corporations. In general, this special treatment is only available if the following conditions are satisfied:
(1) As of the time the stock was issued, the aggregate amount that was received by the issuing
corporation for stock, as contributions to capital and as paid-in surplus, must not have exceeded $1
million.
(2) The stock must have been issued for money or property (other than stock or securities). Thus, the
stock can’t be issued as compensation for services.
(3) For the five years before the year the loss was sustained, the corporation must not have received
50% or more of its receipts from certain passive sources.
(4) The taxpayer claiming the special treatment must be an individual (including, if certain conditions
are satisfied, individuals who claim the loss through holding an interest in a partnership that is selling
the stock). The special treatment isn’t available to corporations, trusts or estates.
(5) The stock must have been issued to the individual claiming the special treatment, or to the
partnership through which the individual is claiming the special treatment, and held continuously by
that individual (or partnership) to the time of sale.
In any year, the total loss treated as ordinary under these rules can’t be more than $50,000 (or $100,000
if you file a joint return).

Tax deductions and credits for taxpayers in Puerto Rico

Credits and deductions for taxpayers with income from sources within Puerto Rico that are exempt from US contributions. These tax rules are a little different and can affect the taxes owed. 

Residents bona fide of Puerto Rico can not claim deductions and / or credits assignable or taxable income from Puerto Rican sources that are excluded from federal tax return of the United States.Deductions and income not attributable to specific loans have to be divided among the excluded income from sources within Puerto Rico and income from all other sources, to determine the part that can be deducted or credited to the federal tax return US.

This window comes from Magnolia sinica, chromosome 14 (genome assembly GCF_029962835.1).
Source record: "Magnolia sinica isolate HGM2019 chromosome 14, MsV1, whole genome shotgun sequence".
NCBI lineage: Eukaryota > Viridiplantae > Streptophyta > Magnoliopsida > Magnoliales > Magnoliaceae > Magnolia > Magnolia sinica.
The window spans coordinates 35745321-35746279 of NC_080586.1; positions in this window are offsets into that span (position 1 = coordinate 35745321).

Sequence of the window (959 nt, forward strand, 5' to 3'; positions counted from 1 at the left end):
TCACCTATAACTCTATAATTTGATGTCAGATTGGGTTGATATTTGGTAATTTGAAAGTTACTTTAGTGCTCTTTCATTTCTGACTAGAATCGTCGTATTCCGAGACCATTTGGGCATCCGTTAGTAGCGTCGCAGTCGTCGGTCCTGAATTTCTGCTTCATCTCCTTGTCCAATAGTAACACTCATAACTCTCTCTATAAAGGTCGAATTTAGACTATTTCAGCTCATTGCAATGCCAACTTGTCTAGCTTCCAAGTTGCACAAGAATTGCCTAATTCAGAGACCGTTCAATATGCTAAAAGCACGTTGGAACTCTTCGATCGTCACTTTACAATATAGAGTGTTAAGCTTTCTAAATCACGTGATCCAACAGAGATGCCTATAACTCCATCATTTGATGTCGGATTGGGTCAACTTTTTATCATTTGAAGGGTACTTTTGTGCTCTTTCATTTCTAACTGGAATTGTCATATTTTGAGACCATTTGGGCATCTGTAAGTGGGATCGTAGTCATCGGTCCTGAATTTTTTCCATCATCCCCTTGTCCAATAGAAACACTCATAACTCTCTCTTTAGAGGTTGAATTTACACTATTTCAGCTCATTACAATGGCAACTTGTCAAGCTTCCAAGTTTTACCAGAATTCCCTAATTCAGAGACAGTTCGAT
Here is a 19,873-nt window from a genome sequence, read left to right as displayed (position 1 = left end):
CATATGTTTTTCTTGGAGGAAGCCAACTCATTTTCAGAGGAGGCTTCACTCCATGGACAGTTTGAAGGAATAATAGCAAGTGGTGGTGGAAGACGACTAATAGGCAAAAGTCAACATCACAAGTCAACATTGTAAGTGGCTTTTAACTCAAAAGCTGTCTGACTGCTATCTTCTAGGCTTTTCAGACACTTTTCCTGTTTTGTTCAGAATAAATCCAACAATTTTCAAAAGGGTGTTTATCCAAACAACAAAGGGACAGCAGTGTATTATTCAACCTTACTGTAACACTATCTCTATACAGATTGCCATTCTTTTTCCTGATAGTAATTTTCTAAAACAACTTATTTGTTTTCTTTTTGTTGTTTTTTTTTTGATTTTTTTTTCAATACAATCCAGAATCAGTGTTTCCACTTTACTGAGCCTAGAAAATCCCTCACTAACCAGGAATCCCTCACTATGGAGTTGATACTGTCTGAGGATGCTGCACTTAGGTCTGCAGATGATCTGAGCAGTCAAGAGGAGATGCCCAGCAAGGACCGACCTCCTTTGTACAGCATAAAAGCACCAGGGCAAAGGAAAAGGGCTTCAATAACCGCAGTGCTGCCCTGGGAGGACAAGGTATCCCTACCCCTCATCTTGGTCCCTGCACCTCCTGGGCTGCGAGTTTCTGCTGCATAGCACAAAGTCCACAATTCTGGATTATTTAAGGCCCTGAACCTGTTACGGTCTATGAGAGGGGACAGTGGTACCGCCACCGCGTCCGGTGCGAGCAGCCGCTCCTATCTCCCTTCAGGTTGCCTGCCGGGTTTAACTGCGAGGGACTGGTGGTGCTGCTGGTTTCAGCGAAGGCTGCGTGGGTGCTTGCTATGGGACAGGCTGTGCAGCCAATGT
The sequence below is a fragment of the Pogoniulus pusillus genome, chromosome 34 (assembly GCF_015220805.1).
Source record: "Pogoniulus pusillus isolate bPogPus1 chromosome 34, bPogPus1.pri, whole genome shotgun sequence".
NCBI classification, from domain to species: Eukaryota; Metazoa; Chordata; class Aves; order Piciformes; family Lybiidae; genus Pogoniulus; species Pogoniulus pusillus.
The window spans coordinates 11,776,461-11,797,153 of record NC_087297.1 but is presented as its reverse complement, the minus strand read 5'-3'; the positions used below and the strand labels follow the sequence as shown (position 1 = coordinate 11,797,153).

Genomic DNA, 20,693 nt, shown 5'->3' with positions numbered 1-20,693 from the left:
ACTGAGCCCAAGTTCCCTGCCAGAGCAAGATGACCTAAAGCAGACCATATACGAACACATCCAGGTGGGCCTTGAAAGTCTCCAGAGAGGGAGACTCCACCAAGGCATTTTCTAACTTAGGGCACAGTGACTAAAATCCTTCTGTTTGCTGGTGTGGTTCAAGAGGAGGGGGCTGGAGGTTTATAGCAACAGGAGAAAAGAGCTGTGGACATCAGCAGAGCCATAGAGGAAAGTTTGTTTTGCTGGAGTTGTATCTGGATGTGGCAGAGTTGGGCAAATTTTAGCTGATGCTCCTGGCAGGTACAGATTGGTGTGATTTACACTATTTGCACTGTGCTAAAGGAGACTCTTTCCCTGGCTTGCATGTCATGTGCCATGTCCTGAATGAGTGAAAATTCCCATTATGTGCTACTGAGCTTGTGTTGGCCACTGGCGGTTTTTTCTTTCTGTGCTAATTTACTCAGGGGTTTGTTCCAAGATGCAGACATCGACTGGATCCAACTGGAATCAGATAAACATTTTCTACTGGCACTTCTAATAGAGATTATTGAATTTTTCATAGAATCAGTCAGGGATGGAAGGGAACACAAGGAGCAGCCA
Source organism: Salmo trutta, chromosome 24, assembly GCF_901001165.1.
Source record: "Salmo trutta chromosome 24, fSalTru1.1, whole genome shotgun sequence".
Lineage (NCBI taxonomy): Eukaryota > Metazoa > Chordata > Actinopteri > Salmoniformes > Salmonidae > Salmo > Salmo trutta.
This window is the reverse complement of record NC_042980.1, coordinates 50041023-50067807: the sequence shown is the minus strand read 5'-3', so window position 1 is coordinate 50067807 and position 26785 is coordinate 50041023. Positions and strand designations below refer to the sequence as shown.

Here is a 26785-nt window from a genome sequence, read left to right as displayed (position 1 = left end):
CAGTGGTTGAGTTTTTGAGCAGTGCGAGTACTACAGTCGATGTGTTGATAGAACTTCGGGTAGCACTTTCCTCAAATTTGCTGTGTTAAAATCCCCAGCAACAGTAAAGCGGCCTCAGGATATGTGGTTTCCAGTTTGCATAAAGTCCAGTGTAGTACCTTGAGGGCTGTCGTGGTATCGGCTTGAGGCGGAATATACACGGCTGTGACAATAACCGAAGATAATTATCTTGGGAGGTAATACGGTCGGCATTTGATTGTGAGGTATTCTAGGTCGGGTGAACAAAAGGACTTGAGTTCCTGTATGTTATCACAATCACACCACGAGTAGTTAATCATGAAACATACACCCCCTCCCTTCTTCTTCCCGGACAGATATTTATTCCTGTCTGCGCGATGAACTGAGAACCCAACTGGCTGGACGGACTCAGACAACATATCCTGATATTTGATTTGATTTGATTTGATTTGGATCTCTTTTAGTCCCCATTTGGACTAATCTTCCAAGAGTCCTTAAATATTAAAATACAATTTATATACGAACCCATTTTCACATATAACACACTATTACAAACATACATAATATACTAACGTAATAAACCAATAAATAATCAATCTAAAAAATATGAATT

Examples of Special Puerto Rico Tax Deductions

Examples of this type not attributable to specific income deductions and therefore have to be divided include maintenance for the divorced spouse, the standard deduction and certain itemized deductions such as medical expenses, charitable donations, property taxes and mortgage interest on their principal residence. Generally, you can claim personal exemptions in full.

If you have taxable income from sources within Puerto Rico in its US federal payroll taxes, then you can claim a credit for foreign taxes paid to Puerto Rico.

However, it is not allowed to claim a credit for foreign taxes paid in respect of income from Puerto Rican sources that are excluded from the US payroll contributions. Therefore, to calculate your foreign tax credit properly, you have to reduce the amount of taxes paid by the amount of taxes allocated to the excluded income Puerto Rican sources.

 

VITA in Puerto Rico

The Internal Revenue Service sponsors the VCP Taxpayer Assistance for the Preparation of Income Tax ( VITA) and offers free help taxpayers in several of offices in convenient community locations. The program VITA is a program of the IRS that trains volunteers to provide assistance to taxpayers in places that are convenient to the community and prepare them free worksheets basic contribution.

Free Tax Preparation in Puerto Rico